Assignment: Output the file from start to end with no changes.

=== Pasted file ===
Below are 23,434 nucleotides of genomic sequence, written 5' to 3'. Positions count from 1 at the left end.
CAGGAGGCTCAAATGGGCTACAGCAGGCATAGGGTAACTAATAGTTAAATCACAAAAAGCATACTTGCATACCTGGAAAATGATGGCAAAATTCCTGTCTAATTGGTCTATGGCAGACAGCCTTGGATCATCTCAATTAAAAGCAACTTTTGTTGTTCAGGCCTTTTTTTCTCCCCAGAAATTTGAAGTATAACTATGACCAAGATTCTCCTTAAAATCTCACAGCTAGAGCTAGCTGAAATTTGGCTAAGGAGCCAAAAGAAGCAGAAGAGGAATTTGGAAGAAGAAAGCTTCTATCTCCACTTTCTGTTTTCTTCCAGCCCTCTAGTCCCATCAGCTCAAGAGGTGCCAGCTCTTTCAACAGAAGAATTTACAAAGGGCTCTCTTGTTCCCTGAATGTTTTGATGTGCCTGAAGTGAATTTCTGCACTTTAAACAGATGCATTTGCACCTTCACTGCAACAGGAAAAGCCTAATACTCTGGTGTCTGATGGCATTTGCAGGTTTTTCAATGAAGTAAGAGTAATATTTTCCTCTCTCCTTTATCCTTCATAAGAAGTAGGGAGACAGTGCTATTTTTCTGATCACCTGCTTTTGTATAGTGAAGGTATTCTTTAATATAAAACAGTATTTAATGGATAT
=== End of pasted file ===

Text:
Below are 23,434 nucleotides of genomic sequence, written 5' to 3'. Positions count from 1 at the left end.
CAGGAGGCTCAAATGGGCTACAGCAGGCATAGGGTAACTAATAGTTAAATCACAAAAAGCATACTTGCATACCTGGAAAATGATGGCAAAATTCCTGTCTAATTGGTCTATGGCAGACAGCCTTGGATCATCTCAATTAAAAGCAACTTTTGTTGTTCAGGCCTTTTTTTCTCCCCAGAAATTTGAAGTATAACTATGACCAAGATTCTCCTTAAAATCTCACAGCTAGAGCTAGCTGAAATTTGGCTAAGGAGCCAAAAGAAGCAGAAGAGGAATTTGGAAGAAGAAAGCTTCTATCTCCACTTTCTGTTTTCTTCCAGCCCTCTAGTCCCATCAGCTCAAGAGGTGCCAGCTCTTTCAACAGAAGAATTTACAAAGGGCTCTCTTGTTCCCTGAATGTTTTGATGTGCCTGAAGTGAATTTCTGCACTTTAAACAGATGCATTTGCACCTTCACTGCAACAGGAAAAGCCTAATACTCTGGTGTCTGATGGCATTTGCAGGTTTTTCAATGAAGTAAGAGTAATATTTTCCTCTCTCCTTTATCCTTCATAAGAAGTAGGGAGACAGTGCTATTTTTCTGATCACCTGCTTTTGTATAGTGAAGGTATTCTTTAATATAAAACAGTATTTAATGGATAT